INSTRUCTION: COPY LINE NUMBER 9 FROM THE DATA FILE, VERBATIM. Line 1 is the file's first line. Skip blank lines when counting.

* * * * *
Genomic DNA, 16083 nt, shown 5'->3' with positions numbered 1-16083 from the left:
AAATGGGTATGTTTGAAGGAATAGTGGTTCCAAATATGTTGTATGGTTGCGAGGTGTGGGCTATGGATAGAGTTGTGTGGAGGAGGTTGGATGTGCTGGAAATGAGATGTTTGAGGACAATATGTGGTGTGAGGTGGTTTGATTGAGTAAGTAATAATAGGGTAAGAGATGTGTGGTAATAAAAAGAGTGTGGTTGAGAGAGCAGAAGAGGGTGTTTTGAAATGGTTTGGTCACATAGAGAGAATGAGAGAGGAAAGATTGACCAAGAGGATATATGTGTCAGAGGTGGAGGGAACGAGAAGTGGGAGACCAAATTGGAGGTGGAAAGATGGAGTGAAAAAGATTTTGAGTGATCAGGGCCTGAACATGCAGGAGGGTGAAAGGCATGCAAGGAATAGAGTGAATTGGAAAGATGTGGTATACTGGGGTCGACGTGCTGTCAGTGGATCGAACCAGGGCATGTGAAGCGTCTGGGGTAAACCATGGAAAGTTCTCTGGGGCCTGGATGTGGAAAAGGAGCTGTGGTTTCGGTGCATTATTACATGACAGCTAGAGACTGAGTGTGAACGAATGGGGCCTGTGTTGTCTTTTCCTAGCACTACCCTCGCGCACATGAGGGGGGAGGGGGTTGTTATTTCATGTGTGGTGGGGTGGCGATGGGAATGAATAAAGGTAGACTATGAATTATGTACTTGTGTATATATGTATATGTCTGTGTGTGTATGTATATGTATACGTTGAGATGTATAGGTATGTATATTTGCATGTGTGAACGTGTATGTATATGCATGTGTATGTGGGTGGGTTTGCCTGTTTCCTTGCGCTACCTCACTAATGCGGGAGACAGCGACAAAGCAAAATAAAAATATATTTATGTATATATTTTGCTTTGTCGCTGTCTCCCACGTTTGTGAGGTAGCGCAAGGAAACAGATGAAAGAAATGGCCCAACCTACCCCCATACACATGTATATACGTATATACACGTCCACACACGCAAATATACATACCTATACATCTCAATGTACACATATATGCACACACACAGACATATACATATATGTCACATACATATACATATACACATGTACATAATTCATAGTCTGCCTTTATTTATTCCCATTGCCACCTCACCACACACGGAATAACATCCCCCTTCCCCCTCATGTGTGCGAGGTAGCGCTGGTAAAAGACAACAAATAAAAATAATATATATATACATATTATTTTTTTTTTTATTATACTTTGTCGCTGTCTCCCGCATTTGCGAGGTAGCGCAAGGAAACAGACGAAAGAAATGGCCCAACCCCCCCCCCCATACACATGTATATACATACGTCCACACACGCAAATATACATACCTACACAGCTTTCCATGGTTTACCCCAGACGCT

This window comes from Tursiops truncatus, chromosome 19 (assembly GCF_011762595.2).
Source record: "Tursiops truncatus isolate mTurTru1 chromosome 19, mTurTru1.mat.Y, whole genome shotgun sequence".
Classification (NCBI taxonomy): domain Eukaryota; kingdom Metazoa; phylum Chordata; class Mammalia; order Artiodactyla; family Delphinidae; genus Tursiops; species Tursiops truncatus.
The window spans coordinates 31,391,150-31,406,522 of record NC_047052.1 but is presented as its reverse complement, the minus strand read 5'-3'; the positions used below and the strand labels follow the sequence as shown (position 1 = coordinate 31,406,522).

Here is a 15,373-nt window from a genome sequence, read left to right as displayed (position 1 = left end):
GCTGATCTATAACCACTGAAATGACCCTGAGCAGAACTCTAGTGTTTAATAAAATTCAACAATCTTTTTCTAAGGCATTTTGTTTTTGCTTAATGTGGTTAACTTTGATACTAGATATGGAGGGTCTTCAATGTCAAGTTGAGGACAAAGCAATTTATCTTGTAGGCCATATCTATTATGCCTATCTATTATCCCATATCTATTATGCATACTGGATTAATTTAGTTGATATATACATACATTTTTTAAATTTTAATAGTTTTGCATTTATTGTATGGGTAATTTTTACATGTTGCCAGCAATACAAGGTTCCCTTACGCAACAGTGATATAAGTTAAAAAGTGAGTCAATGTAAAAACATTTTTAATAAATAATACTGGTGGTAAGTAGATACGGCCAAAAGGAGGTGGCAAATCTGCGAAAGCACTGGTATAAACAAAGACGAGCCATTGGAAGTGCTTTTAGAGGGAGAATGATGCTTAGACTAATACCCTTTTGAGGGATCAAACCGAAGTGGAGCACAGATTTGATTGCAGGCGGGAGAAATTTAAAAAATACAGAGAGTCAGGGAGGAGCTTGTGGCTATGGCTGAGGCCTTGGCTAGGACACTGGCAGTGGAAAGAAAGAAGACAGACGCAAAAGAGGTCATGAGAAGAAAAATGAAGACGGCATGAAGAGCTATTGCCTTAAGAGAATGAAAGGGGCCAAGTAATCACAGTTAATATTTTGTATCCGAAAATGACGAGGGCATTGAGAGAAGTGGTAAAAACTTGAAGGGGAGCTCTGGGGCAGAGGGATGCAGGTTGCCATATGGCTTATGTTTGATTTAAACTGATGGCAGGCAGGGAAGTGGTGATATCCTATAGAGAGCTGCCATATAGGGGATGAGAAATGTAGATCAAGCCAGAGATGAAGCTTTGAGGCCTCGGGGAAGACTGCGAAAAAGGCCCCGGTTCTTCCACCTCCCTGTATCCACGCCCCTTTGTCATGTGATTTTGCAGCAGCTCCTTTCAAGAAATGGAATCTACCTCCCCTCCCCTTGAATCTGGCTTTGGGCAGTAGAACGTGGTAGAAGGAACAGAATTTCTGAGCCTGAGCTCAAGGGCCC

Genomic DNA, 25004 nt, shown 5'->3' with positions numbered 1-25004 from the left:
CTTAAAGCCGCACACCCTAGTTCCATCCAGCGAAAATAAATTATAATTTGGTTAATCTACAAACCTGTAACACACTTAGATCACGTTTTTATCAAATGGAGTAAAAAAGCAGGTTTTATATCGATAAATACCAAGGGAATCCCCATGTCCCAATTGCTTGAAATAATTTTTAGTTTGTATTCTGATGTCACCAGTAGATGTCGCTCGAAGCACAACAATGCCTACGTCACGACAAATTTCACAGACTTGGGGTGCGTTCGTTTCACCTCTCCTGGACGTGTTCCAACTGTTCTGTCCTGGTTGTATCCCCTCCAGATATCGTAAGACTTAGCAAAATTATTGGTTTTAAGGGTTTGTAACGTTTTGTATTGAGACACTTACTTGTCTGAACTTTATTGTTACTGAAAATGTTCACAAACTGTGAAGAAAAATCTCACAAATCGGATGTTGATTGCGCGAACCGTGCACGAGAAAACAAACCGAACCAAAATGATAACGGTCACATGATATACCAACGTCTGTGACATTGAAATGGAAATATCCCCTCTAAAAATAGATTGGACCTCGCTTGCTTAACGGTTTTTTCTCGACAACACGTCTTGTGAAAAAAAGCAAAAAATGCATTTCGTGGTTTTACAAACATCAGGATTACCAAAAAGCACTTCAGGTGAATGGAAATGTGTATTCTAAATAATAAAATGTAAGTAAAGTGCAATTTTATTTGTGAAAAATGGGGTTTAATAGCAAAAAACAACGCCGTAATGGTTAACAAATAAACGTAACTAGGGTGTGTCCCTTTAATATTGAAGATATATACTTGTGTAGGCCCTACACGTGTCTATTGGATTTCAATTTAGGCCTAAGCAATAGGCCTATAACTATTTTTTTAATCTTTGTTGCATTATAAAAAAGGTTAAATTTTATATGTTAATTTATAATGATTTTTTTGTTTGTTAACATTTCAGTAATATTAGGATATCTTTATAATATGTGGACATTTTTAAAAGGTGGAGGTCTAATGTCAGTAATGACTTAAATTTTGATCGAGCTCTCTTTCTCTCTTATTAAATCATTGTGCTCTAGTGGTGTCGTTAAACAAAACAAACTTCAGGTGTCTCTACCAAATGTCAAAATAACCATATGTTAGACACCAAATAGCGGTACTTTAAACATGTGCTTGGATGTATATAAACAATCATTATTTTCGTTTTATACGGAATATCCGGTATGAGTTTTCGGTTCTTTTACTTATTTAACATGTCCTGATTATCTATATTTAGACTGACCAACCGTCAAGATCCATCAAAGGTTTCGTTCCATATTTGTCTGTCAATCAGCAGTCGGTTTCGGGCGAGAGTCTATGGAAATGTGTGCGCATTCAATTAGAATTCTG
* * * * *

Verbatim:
Genomic DNA, 25004 nt, shown 5'->3' with positions numbered 1-25004 from the left: